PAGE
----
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3mm steel lined copper

For the past 10 years, I have been picking up various stainless steel lined 2.5mm Mauviel and Bourgeat pans from eBay and other places. It has been fun running into the real bargains, and I could never have afforded to pay new retail prices. I got some of them at Sur La Table years ago, shop-worn display pieces at less than half price. I went in there recently and was sorry to see that they only sell the thinner ones now.

Anyway, the two largest pots I have are marked Dehillerin, with bronze handles, and they are considerably thicker than the other ones, measuring 2.97mm. and 3.18mm. They would appear to be made by Mauviel. Did they only produce the stock pots in this thickness? This grade of pan seems to be discontinued, as no dealer mentions anything comparable. But I'd like to run across some more, as they have become my favorite pots. Sadly, the heavier stuff is not available in the stores any more, and on the internet, the prices are truly astronomical.

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  1. Hi, hobhover: "Did they only produce the stock pots in this thickness?"

    No. I have seen SS-copper bimetal sautes that are nominally 3mm. This flies in the face of conventional wisdom that Falk Culinair is the only producer, with only 2.3mm copper/0.2mm SS (and thinner gauges). But they exist. Strangely, I've never seen one of these pans bearing a makers' mark, and no one I'm aware of is making new pans. Perhaps Falk put the patent hurt on whoever was making the sheetstock.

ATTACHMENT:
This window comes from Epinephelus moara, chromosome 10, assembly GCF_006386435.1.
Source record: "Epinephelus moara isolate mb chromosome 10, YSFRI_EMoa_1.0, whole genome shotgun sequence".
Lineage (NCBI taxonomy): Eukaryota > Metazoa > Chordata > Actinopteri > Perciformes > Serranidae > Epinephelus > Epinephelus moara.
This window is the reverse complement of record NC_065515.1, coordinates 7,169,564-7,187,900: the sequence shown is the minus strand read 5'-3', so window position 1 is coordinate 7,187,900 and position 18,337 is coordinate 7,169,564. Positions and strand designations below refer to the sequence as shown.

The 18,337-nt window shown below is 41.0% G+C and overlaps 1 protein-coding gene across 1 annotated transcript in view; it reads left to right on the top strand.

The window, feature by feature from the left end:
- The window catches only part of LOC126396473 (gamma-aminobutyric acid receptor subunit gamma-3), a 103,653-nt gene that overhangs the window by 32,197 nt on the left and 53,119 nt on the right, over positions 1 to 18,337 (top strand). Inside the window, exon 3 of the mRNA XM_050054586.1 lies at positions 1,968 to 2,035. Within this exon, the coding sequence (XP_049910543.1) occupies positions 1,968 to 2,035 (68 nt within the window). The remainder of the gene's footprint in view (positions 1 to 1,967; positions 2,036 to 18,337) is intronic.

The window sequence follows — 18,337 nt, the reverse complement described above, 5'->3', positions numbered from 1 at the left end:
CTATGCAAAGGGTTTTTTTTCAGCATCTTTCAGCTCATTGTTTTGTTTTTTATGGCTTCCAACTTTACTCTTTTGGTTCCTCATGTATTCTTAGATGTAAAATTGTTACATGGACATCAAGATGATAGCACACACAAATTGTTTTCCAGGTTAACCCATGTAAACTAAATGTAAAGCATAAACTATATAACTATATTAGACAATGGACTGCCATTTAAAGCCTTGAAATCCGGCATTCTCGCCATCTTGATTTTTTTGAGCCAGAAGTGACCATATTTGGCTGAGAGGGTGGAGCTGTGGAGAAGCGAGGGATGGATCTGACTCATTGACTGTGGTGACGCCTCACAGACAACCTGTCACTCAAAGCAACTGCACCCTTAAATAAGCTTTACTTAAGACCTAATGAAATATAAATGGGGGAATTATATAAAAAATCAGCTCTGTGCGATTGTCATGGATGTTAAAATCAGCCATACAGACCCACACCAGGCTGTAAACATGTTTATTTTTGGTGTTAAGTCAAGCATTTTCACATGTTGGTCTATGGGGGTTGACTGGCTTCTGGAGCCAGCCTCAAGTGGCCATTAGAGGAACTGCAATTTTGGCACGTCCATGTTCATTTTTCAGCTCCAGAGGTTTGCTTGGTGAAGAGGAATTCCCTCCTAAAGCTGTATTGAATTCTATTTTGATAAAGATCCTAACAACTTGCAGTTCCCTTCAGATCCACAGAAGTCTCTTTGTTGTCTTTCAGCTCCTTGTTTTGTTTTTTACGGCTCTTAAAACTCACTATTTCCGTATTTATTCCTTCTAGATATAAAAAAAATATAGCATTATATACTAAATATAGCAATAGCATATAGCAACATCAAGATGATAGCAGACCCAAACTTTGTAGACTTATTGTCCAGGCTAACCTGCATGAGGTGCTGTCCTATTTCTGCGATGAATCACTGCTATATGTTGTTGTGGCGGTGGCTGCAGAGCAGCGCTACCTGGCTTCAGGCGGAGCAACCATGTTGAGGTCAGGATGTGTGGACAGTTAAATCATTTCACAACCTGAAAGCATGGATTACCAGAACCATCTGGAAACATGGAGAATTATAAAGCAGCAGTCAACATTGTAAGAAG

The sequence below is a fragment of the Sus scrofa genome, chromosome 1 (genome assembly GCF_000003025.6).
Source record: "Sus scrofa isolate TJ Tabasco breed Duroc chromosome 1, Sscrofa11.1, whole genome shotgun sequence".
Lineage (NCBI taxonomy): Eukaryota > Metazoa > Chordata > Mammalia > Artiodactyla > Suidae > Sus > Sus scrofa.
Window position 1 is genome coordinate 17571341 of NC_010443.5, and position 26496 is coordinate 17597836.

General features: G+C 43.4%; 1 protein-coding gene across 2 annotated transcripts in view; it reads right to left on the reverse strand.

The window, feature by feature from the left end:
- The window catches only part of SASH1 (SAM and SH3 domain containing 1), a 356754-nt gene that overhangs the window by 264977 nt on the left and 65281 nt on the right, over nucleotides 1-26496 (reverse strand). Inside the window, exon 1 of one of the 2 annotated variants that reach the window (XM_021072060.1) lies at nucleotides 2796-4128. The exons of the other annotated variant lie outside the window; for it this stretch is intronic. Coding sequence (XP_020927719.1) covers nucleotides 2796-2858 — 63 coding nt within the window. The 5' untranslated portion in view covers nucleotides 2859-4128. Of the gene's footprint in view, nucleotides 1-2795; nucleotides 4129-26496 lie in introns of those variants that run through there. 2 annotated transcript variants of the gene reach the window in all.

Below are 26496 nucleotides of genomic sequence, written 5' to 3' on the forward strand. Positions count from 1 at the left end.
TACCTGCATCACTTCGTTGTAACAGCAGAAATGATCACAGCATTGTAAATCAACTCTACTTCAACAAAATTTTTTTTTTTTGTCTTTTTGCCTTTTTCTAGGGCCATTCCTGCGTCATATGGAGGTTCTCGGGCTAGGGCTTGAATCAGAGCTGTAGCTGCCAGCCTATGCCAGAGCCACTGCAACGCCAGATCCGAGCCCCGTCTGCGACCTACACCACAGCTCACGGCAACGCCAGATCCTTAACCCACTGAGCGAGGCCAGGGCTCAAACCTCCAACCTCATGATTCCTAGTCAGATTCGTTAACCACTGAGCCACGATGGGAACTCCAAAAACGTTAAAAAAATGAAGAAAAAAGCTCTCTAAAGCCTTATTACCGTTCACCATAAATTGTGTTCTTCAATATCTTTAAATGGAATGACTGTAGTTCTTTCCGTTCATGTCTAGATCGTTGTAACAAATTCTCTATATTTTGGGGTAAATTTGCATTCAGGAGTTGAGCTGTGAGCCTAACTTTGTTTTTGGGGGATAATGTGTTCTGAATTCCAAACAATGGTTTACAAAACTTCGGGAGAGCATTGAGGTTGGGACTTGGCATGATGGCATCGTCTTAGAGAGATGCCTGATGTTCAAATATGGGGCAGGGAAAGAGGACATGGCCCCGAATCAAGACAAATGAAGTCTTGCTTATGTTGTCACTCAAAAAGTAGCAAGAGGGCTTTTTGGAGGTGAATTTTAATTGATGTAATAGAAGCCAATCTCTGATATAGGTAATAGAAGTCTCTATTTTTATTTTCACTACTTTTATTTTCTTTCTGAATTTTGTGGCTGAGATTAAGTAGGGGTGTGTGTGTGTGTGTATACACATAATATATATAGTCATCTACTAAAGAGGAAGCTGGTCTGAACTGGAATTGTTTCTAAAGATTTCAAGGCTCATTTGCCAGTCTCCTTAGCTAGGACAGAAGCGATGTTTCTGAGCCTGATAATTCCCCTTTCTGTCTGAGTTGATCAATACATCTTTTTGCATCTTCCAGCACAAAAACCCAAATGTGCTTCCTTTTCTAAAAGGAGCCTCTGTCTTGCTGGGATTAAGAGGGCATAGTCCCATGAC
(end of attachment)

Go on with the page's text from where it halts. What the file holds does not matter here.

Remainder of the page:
If you find a source, please let us know.

    Aloha,
    Kaleo

    7 Replies
    1. re: kaleokahu

      I believe that this is a matter of economies of scale. Many companies have patents on different ways to bond copper and steel, a few of them into bi-metal sheets. The capital costs of running the production lines of sheet of metal lends itself to great economies of scale. IMHO, the problem is that cookware producers do not sell enough bi-metal copper/steel pots in the >2.5mm range to support economical production of these sheets, (especially if it fragments their market into the 1.5mm, 2.5mm and 3mm thickness range). In the face of competition, the industry has consolidated their product lines to the most popular thicknesses to drive down the cost of production as much as possible to enabling them to compete.

      1. re: khuzdul